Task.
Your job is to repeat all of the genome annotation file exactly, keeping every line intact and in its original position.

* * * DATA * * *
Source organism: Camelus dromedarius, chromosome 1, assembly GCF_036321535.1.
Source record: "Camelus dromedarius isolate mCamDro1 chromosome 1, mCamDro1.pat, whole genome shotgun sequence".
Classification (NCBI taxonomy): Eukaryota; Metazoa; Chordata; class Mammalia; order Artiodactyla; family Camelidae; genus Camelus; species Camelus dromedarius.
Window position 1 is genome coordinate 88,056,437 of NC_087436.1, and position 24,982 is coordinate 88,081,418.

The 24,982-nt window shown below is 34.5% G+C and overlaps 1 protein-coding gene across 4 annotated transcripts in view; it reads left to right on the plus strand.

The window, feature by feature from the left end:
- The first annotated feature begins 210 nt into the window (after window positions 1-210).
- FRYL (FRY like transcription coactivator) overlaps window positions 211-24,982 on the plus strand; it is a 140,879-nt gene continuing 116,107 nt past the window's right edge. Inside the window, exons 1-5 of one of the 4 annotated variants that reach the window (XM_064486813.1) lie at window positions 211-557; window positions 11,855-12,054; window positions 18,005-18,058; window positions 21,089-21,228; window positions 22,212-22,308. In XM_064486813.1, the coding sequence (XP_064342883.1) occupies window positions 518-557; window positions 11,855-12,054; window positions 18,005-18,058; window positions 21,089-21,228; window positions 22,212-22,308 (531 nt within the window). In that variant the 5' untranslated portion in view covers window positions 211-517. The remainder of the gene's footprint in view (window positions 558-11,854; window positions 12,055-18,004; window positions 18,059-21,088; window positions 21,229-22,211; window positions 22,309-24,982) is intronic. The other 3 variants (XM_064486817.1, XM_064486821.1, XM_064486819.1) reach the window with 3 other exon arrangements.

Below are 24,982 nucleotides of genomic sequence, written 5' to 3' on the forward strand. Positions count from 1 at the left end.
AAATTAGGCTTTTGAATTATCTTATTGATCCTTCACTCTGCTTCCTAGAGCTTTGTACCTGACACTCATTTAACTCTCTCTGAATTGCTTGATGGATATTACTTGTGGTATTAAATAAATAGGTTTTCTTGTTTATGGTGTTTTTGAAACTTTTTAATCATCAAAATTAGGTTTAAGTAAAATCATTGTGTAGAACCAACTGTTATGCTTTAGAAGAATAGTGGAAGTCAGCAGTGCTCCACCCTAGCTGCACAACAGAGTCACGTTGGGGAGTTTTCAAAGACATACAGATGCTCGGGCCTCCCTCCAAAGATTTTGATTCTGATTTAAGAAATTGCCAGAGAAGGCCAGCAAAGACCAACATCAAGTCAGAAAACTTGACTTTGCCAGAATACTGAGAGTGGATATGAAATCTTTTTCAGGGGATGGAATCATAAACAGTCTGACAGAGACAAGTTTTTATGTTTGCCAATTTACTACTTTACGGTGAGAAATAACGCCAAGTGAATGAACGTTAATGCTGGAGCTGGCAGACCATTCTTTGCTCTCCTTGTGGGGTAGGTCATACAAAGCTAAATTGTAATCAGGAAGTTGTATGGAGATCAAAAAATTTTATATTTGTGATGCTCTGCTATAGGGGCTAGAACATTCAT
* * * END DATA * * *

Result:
Source organism: Camelus dromedarius, chromosome 1, assembly GCF_036321535.1.
Source record: "Camelus dromedarius isolate mCamDro1 chromosome 1, mCamDro1.pat, whole genome shotgun sequence".
Classification (NCBI taxonomy): Eukaryota; Metazoa; Chordata; class Mammalia; order Artiodactyla; family Camelidae; genus Camelus; species Camelus dromedarius.
Window position 1 is genome coordinate 88,056,437 of NC_087436.1, and position 24,982 is coordinate 88,081,418.

The 24,982-nt window shown below is 34.5% G+C and overlaps 1 protein-coding gene across 4 annotated transcripts in view; it reads left to right on the plus strand.

The window, feature by feature from the left end:
- The first annotated feature begins 210 nt into the window (after window positions 1-210).
- FRYL (FRY like transcription coactivator) overlaps window positions 211-24,982 on the plus strand; it is a 140,879-nt gene continuing 116,107 nt past the window's right edge. Inside the window, exons 1-5 of one of the 4 annotated variants that reach the window (XM_064486813.1) lie at window positions 211-557; window positions 11,855-12,054; window positions 18,005-18,058; window positions 21,089-21,228; window positions 22,212-22,308. In XM_064486813.1, the coding sequence (XP_064342883.1) occupies window positions 518-557; window positions 11,855-12,054; window positions 18,005-18,058; window positions 21,089-21,228; window positions 22,212-22,308 (531 nt within the window). In that variant the 5' untranslated portion in view covers window positions 211-517. The remainder of the gene's footprint in view (window positions 558-11,854; window positions 12,055-18,004; window positions 18,059-21,088; window positions 21,229-22,211; window positions 22,309-24,982) is intronic. The other 3 variants (XM_064486817.1, XM_064486821.1, XM_064486819.1) reach the window with 3 other exon arrangements.

Below are 24,982 nucleotides of genomic sequence, written 5' to 3' on the forward strand. Positions count from 1 at the left end.
AAATTAGGCTTTTGAATTATCTTATTGATCCTTCACTCTGCTTCCTAGAGCTTTGTACCTGACACTCATTTAACTCTCTCTGAATTGCTTGATGGATATTACTTGTGGTATTAAATAAATAGGTTTTCTTGTTTATGGTGTTTTTGAAACTTTTTAATCATCAAAATTAGGTTTAAGTAAAATCATTGTGTAGAACCAACTGTTATGCTTTAGAAGAATAGTGGAAGTCAGCAGTGCTCCACCCTAGCTGCACAACAGAGTCACGTTGGGGAGTTTTCAAAGACATACAGATGCTCGGGCCTCCCTCCAAAGATTTTGATTCTGATTTAAGAAATTGCCAGAGAAGGCCAGCAAAGACCAACATCAAGTCAGAAAACTTGACTTTGCCAGAATACTGAGAGTGGATATGAAATCTTTTTCAGGGGATGGAATCATAAACAGTCTGACAGAGACAAGTTTTTATGTTTGCCAATTTACTACTTTACGGTGAGAAATAACGCCAAGTGAATGAACGTTAATGCTGGAGCTGGCAGACCATTCTTTGCTCTCCTTGTGGGGTAGGTCATACAAAGCTAAATTGTAATCAGGAAGTTGTATGGAGATCAAAAAATTTTATATTTGTGATGCTCTGCTATAGGGGCTAGAACATTCAT